Monday, April 09, 2007

Young Einstein & the Telephone

226 Young Einstein and the Telephone

Young Eintein’s cleaning behind his night table and decides all the wires from the cell phone charger and the alarm clock and the house phone and the light have to be neatened, which requires cutting a clump of them apart and rearranging them so they aren’t so messy.

Let’s see, now, where’s the little plastic tie strip that holds them all together? Ah, here. Out come the scissors and the plastic tie strip is cut. Well… no, it isn’t the plastic tie strip, it’s the wire that leads from the house phone to the power strip.

Now, let’s see. We have a phone system, a power cord and a little transformer that plugs into the power strip. And they have come apart. No problem. We’ll just hustle down to Best Buy and buy a replacement, probably ten bucks.

Best Buy doesn’t have the part. The part is useless in pieces. The phone system is useless without this accessory. Uh oh.

“Try Radio Shack” says the helpful guy behind the counter.

“You sell the phone, why don’t you sell the power supply?” asks Young Einstein.

“I dunno.”

Radio Shack doesn’t have the part, either. Cortland Street, where we used to go for spare parts, is (a) 300 miles away and (b) doesn’t have those kinds of shops anymore.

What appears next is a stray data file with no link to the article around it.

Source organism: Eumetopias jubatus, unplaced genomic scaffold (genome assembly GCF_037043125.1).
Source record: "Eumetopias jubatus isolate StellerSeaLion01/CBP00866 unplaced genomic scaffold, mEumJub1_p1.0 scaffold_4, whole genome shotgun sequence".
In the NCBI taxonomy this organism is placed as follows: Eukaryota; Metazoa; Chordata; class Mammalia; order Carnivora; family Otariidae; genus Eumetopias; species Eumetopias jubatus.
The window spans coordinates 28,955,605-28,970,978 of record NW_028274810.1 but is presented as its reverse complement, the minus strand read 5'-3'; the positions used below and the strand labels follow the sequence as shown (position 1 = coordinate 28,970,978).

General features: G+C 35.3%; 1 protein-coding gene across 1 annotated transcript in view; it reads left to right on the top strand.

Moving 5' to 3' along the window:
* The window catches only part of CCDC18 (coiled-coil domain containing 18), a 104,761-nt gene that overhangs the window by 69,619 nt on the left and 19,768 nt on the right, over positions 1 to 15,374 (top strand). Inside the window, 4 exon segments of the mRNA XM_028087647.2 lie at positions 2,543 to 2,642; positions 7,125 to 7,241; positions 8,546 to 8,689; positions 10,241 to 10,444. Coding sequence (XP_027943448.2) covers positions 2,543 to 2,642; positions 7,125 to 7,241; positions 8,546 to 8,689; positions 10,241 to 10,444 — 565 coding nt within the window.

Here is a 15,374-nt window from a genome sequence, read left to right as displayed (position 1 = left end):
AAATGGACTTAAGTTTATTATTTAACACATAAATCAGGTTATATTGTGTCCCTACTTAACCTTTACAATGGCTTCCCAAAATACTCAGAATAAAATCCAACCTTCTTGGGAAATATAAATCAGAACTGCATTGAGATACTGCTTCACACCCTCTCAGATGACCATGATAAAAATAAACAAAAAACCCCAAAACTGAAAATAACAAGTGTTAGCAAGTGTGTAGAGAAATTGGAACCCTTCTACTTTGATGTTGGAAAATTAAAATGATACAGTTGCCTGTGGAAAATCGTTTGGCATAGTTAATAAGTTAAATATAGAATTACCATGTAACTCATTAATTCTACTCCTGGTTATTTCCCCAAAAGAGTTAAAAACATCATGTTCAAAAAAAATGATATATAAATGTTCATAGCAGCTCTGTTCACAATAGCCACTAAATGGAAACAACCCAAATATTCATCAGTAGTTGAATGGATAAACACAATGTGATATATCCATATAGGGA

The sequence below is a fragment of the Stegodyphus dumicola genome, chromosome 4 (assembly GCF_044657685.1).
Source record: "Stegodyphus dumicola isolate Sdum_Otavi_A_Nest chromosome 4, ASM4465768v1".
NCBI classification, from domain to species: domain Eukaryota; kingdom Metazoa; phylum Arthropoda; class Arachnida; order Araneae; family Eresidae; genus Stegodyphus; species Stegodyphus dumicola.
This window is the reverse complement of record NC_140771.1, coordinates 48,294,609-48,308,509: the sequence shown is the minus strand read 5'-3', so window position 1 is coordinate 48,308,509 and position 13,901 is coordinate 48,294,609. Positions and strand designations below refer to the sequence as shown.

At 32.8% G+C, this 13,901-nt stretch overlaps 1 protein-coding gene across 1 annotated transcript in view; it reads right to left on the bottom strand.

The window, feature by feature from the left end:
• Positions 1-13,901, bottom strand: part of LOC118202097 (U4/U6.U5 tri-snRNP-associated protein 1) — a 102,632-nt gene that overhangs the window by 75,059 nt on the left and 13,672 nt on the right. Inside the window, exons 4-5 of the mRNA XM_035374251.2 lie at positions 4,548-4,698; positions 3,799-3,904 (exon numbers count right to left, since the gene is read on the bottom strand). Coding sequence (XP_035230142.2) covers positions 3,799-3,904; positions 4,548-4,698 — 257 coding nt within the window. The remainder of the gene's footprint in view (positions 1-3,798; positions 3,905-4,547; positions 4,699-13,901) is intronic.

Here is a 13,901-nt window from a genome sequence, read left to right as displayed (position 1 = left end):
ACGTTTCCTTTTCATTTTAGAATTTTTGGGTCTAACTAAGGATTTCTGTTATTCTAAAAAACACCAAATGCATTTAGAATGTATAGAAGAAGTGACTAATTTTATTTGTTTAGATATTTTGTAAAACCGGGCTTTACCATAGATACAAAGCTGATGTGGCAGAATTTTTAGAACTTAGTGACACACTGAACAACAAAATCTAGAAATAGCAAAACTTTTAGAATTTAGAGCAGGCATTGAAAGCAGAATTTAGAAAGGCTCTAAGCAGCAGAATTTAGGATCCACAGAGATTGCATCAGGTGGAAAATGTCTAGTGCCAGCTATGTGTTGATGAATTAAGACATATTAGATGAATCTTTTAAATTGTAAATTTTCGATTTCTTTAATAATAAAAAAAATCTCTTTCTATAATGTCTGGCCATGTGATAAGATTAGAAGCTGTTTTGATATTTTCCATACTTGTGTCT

So, the answer is: buy a new phone system.

Oh, goodie. Let’s spend $100 instead of ten. Good for the economy. Plus the “old” phone system is already almost a year old.

New phone system purchased.

At home, we assemble the electronic parts of it easily. Plugging the batteries into the handsets is another story. Young Einstein takes his time trying to get the teeny-tiny plug into the teeny tiny socket. It doesn’t want to fit. It STILL doesn’t want to fit. It REALLY doesn’t want to fit. Finally, it fits.

The second handset has a completely different kind of battery arrangement. It takes equally long to put together.

They can make a fancy electronic telephone that works flawlessly once you figure out how to perform the low tech task of putting in a battery.

Genius! Young Einstein is envious. And once done (you can work up a sweat with this stuff!) he no longer is interested in making the rats nest of wires neat.

All is well until bedtime, when Einey realizes that the fancy blue light from the phone charger makes the room almost as bright as sunrise. No one can fall asleep in a room with what seems like enough light to replace the sun.

You can’t cover it up. You can’t turn it down. You can’t turn it off.

But they don’t call him Young Einstein for nothing. He plucks the phone from the cradle and the light goes out.

Now, if he can only remember to put it back together in the morning. And every morning thereafter.

And he throws away the scissor so there can be no repeat performance.

They put a man on the moon. But only after they figured out how to get him from the ground to door of the spaceship. Which project was harder? The one where they had to figure out that a ladder would do the trick.

I'm Wes Richards, my opinions are my own, but you're welcome to them.

(c) 2007 WJR

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